Privilege is not, in itself, a terrible thing. Having any form of privilege does not make you a bad person.

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MIT Scientists Successfully Control Rats’ Dreams

Our dreamtime seems to be ripe for tinkering. Via io9:

Researchers working at MIT have successfully manipulated the content of a rat’s dream by replaying an audio cue that was associated with the previous day’s events, namely running through a maze (what else). The breakthrough furthers our understanding of how memory gets consolidated during sleep — but it also holds potential for the prospect of “dream engineering.”

Wilson and his team trained a group of rats to run through a maze using two distinct audio cues…and…recorded their neural activity. Later, while the rats were sleeping, the researchers once again recorded the neural activity of their brains [and] confirmed that the rats were dreaming of their maze navigating exploits from the day before.

But when the researchers played the audio cues from the experiment, they noticed a very interesting thing: the rats would dream about the section of the maze previously associated with the audio cue.

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Are We Ready For A Morality Pill?

o_wX8Mjxq8zORZf4TIn the New York Times, Peter Singer and Agata Sagan say it’s only a matter of time before we pinpoint chemicals in the brain that produce empathetic behavior. Will religion be rendered obsolete? And, when we develop an ethical-behavior-boosting pill, will it be recommended (or mandatory) that everyone take it?

If continuing brain research does in fact show biochemical differences between the brains of those who help others and the brains of those who do not, could this lead to a “morality pill” — a drug that makes us more likely to help? Given the many other studies linking biochemical conditions to mood and behavior, and the proliferation of drugs to modify them that have followed, the idea is not far-fetched. If so, would people choose to take it? Could criminals be given the option, as an alternative to prison, of a drug-releasing implant that would make them less likely to harm others?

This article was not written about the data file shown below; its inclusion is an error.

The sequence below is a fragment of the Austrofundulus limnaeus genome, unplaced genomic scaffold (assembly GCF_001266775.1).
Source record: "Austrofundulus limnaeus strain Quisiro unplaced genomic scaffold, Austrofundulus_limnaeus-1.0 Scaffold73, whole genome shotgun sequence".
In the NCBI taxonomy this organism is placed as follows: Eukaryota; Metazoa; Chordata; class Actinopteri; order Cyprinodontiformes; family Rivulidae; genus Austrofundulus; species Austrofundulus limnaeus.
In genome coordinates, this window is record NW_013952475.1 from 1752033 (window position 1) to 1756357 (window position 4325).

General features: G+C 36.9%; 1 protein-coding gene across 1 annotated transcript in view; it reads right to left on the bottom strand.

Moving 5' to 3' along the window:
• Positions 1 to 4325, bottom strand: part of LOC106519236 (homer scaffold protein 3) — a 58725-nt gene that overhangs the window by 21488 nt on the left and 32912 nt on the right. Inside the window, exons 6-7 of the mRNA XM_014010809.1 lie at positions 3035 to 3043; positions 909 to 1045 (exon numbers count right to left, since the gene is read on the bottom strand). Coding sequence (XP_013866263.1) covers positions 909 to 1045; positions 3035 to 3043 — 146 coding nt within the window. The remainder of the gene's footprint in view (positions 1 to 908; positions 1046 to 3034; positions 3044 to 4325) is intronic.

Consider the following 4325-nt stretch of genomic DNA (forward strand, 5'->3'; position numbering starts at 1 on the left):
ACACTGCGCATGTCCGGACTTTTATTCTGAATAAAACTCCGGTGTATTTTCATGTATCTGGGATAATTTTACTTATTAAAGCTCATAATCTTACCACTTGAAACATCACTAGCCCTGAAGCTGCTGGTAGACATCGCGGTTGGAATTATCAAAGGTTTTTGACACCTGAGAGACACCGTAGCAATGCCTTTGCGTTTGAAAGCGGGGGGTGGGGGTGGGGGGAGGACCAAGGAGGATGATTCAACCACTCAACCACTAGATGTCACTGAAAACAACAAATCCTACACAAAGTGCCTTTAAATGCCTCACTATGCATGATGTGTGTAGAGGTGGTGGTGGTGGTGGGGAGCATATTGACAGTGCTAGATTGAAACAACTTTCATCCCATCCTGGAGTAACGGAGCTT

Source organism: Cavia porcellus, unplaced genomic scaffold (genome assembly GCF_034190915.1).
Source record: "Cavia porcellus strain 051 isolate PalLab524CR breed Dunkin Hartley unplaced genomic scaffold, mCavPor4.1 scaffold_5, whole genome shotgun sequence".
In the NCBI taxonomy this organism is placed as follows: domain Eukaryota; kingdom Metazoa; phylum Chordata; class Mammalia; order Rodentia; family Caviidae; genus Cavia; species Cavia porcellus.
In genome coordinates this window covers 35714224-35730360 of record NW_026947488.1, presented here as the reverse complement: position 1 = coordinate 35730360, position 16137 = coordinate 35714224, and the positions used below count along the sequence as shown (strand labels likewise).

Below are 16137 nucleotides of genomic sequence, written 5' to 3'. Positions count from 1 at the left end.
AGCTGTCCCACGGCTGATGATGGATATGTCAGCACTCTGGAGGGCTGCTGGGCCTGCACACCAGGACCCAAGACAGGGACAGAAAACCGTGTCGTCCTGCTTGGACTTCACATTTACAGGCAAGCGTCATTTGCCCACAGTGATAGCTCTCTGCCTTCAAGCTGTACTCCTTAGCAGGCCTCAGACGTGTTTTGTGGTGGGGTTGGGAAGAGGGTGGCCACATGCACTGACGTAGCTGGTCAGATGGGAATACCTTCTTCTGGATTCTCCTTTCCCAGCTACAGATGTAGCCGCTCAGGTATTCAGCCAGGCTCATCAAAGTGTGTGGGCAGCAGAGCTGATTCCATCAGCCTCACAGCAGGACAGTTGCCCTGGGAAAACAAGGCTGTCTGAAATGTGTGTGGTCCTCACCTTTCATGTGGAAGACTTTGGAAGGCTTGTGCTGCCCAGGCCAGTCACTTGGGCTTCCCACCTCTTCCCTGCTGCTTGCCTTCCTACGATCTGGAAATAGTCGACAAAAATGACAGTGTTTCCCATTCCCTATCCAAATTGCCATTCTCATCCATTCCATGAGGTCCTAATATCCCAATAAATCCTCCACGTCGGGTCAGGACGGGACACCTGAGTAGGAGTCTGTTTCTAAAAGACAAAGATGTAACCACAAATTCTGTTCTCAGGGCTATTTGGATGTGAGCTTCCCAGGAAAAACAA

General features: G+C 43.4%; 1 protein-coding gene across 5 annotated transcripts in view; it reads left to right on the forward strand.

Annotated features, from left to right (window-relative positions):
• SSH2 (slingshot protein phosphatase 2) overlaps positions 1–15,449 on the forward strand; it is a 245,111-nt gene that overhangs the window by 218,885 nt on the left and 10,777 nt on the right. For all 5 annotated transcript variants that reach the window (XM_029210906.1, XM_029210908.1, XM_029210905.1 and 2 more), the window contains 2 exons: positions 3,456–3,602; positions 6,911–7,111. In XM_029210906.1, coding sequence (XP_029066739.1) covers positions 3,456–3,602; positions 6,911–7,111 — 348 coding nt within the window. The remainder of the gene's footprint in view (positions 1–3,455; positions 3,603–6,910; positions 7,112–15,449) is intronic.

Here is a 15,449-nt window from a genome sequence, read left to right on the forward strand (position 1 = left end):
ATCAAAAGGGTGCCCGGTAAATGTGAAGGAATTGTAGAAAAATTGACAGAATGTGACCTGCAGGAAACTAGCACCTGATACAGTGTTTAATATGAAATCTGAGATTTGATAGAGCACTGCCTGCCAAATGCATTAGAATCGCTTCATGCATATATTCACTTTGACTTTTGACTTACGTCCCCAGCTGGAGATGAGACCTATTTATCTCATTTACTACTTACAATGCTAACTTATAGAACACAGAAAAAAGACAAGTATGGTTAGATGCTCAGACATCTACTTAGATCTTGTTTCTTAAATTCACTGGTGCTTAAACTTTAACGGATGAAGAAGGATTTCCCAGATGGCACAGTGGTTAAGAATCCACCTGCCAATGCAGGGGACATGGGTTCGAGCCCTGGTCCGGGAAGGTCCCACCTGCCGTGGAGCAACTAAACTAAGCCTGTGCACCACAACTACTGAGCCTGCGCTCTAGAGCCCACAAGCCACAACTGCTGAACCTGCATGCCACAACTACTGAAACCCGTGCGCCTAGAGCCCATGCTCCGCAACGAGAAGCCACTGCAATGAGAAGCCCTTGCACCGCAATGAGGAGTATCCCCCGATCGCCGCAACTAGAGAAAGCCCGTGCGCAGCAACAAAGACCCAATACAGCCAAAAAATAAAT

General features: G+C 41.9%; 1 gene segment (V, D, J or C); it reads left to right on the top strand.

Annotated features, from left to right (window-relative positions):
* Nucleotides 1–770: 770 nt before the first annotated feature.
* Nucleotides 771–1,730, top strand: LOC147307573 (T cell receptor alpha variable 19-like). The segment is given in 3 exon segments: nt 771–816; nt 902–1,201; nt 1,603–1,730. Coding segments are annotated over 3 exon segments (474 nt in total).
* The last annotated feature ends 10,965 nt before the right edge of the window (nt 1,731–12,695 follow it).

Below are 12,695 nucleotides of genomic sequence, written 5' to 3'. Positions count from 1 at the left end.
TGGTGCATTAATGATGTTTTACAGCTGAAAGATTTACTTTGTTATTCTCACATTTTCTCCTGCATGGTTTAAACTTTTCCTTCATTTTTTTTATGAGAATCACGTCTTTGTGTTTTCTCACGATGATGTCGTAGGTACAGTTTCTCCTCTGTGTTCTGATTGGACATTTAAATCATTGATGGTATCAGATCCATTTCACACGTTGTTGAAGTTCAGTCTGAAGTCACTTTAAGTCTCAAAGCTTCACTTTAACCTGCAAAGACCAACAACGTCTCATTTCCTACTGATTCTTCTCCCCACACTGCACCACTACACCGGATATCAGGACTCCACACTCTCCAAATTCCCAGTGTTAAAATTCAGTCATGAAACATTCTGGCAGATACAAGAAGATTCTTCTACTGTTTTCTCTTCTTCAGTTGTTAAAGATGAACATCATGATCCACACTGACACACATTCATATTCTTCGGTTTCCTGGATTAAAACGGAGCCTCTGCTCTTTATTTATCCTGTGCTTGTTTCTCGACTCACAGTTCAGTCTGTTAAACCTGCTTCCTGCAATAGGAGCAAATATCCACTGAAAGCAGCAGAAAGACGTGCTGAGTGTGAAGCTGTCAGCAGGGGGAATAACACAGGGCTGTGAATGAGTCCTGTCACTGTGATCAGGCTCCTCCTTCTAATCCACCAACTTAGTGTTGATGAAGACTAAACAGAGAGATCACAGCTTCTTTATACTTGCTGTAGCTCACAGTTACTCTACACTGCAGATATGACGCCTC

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Freak Accident Turns Macho Rugby Player Into Gay Hairdresser

changeA tabloid-y tale from the U.K.’s Metro, but one that raises a host of interesting questions: Could a completely opposite person (with a different sexuality, even) be waiting, hidden, inside each of us? And can an injury really bring on this sort of change?

Former rugby player Chris Birch suffered a stroke in training and woke up to find he was gay. Mr. Birch was straight and engaged to be married when he suffered a freak accident in the gym. The 26-year-old tried to impress his friends with a back flip but broke his neck and suffered the stroke.

When he woke up, he underwent a drastic personality change that included an attraction to men. ‘I’d never even had any gay friends. But I didn’t care about who I was before, I had to be true to my feelings,’ he said.

Mr Birch broke off his engagement and found a boyfriend.

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Scientists Find Evidence That Hypnotic Trances Are Real

eyesMany people are skeptical of hypnosis, believing it to be a pseudoscientific practice based on some combination of relaxation/image visualization/the power of suggestion, et cetera.

However, a group of Scandinavian scientists say they have evidence that hypnotic trances are a real and unique state of consciousness, which cannot be imitated or faked by the non-hypnotized, and which (at least some) hypnotists can activate and deactivate at will using a one-word cue. So be careful out there. Nano Patents and Innovations writes:

A multidisciplinary group of researchers from Finland and Sweden has found that strange stare may be a key that can eventually lead to a solution to this long debate about the existence of a hypnotic state.

One of the most widely known features of a hypnotized person in the popular culture is a glazed, wide-open look in the eyes. Paradoxically, this sign has not been considered to have any major importance among researchers and has never been studied in any detail, probably due to the fact that it can be seen in only some hypnotized people.

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Aging Brains Made Youthful?

Photo: Mieciu K2 (CC)

Photo: Mieciu K2 (CC)

Can we restore our “mental sketch pads” by renewing how our brain holds memory on the neurological level? The National Geographic reports:

You can’t teach an old brain new tricks—but you can restore its ability to remember the old ones, a new study in monkeys suggests.

Chemicals given to rhesus macaques blocked a brain molecule that slows the firing of the brain’s nerve cells, or neurons, as we age—prompting those nerve cells to act young again.

“It’s our first glimpse of what’s going on physiologically that’s causing age-related cognitive decline,” said study leader Amy Arnsten, a neurobiologist at Yale University.

“We all assumed, given there’s a lot of architectural changes in aged brains … that we were stuck with it,” Arnsten said.

But with the new results, “the hopeful thing is that the neurochemical environment still makes a big difference, and we might be able to remediate some of these things.”

[Continues at National Geographic]